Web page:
Okada Ban: July 1 Deadline Too Sudden To Us – Okada Operators Beg Obiano

Okada Ban: July 1 Deadline Too Sudden To Us – Okada Operators Beg Obiano

Okada Ban: July 1 Deadline Too Sudden To Us – Okada Operators Beg Obiano

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By Nedum Noble

Commercial motorcyclists in Anambra State have appealed to the Anambra State government to reconsider its decision on the ban on their operation in Onitsha and Awka cities of the state.

They said they were taken unawares by the decision, adding that July 1, 2018, was too sudden for them to explore alternative businesses.

The State government, had on Tuesday, issued a quit notice to commercial motorcyclists popularly known as Okada riders in the two major cities of the State, to change to another trade or vacate the cities for good.

A statement, signed by the Chief Press Secretary to the State government, Chief James Eze, said the directive, which was one of the many resolutions from the meeting of the State Executive Council, was part of the overall strategy adopted by the government to deepen its crackdown on crime and restore sanity to Onitsha and Awka.

Addressing newsmen in his office in Awka, the Awka South Zonal leader, Motorcycle Transport Union of Nigeria, Kingsley Nworah, said the association had over 10,000 members, in Awka and Onitsha alone, lamenting that most of them would be thrown out of business if the government implemented its decision.

He said many of them assumed the position of bread winners in their families and wondered what would become the fate of their wives and children if they were relieved of their jobs.

“We are not less than 10,000 members, just in Onitsha and Onitsha alone and our families depend on many of us for their upkeep.

“Many of us are into monthly contributions. Some acquired their motorcycles through the  contributions, while some are waiting for their turns. Tell me what becomes their fate?” he decried.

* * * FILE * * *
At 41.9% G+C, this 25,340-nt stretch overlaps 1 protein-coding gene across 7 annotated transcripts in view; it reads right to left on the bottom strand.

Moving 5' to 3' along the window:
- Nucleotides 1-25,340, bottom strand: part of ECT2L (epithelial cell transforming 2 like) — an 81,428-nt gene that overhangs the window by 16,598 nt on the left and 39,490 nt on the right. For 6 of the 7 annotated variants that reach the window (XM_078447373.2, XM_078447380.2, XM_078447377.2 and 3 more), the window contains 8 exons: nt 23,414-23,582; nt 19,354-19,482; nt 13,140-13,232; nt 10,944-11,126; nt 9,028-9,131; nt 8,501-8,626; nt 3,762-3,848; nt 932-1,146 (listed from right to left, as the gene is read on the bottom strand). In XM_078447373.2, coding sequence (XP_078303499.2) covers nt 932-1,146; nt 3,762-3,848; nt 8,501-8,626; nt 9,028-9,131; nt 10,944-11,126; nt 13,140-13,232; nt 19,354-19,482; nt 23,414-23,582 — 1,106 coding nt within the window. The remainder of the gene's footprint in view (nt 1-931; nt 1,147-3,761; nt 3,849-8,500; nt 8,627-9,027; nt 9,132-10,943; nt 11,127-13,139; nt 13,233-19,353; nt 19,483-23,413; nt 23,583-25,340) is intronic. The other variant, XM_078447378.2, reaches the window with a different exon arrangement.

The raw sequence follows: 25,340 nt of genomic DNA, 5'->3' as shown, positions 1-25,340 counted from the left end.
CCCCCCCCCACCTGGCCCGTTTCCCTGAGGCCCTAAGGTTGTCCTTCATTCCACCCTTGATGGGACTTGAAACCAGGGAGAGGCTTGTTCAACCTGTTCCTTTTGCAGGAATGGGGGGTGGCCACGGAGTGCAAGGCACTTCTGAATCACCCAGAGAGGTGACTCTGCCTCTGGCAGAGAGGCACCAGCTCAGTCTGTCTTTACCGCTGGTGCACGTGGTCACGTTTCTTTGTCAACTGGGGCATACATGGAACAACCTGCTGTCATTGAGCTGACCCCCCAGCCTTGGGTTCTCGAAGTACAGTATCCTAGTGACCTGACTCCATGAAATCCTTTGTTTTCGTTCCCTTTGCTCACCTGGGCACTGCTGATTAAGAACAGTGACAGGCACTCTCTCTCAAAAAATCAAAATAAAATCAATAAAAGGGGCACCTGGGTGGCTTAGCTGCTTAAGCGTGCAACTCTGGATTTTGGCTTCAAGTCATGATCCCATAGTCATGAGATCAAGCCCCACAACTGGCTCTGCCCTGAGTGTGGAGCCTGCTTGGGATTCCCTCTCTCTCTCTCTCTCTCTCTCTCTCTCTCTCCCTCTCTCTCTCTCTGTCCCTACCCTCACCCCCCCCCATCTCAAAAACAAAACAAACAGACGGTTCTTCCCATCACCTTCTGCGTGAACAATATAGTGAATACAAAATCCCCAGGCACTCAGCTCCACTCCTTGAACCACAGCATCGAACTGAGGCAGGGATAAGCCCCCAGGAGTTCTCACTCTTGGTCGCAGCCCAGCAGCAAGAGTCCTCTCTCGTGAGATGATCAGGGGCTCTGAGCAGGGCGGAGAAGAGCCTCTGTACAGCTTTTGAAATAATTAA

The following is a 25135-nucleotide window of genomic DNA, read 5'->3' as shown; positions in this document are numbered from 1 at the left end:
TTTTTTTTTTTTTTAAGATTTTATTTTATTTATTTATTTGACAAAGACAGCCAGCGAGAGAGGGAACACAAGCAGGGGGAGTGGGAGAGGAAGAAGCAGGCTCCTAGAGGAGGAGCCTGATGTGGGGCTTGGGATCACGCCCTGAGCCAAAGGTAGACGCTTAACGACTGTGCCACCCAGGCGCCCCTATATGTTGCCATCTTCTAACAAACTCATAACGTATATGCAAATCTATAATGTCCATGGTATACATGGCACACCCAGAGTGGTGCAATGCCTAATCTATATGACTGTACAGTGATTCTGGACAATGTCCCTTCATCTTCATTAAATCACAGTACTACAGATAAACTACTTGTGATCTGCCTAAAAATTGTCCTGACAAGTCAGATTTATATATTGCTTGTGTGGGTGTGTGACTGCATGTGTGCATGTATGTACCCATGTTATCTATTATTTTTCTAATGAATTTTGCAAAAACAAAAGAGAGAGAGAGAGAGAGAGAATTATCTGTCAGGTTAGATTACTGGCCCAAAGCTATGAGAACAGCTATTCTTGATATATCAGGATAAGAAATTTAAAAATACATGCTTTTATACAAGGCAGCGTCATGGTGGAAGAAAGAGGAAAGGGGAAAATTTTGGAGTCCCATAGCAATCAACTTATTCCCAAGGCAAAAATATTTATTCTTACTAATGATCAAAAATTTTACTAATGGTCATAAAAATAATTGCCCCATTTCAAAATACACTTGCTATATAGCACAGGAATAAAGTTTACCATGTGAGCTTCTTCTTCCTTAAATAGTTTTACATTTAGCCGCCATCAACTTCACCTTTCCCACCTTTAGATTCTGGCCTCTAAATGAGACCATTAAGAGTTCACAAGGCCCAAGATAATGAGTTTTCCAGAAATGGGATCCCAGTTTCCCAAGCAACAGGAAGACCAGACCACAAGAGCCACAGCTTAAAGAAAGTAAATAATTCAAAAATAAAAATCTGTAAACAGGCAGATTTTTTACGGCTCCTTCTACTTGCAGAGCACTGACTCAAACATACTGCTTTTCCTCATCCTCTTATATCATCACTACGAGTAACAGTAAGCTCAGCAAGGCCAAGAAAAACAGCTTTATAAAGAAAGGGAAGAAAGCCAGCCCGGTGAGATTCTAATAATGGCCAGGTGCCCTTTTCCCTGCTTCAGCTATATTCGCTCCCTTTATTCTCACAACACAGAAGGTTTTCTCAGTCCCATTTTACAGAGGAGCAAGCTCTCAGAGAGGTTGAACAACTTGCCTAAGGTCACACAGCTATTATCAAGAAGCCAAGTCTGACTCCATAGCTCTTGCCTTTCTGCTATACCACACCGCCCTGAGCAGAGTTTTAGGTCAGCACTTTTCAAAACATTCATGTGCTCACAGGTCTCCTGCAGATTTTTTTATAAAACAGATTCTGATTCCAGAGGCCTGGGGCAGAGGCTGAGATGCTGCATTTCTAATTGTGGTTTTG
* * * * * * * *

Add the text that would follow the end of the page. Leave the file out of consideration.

Nworah who admitted that certain criminals activities were perpetrated with the assistance of motorcycles, however maintained that outright ban of commercial motorcycle operation was not the solution.

“Is it only okada that is used to commit crimes? Haven’t they seen where cars, especially jeep were used in robbery operations? Will they now ban use of cars because of that?

“Besides, we have always cautioned our members against getting involved in criminal activities, while we penalize the erring ones as a deterrent for others,” he said.

Enumerating the benefits of the union to the state, Nworah disclosed that the union’s monthly contributions to the Internally Generated Revenue (IGR) of the state is not less than a million, adding that they had never been indepted to that commitment.

“During the campaign period of the last governorship election, the governor promised that he will not ban okada in the state and to reciprocate the gesture, we encouraged our members to vote and they voted massively for him,” he said.

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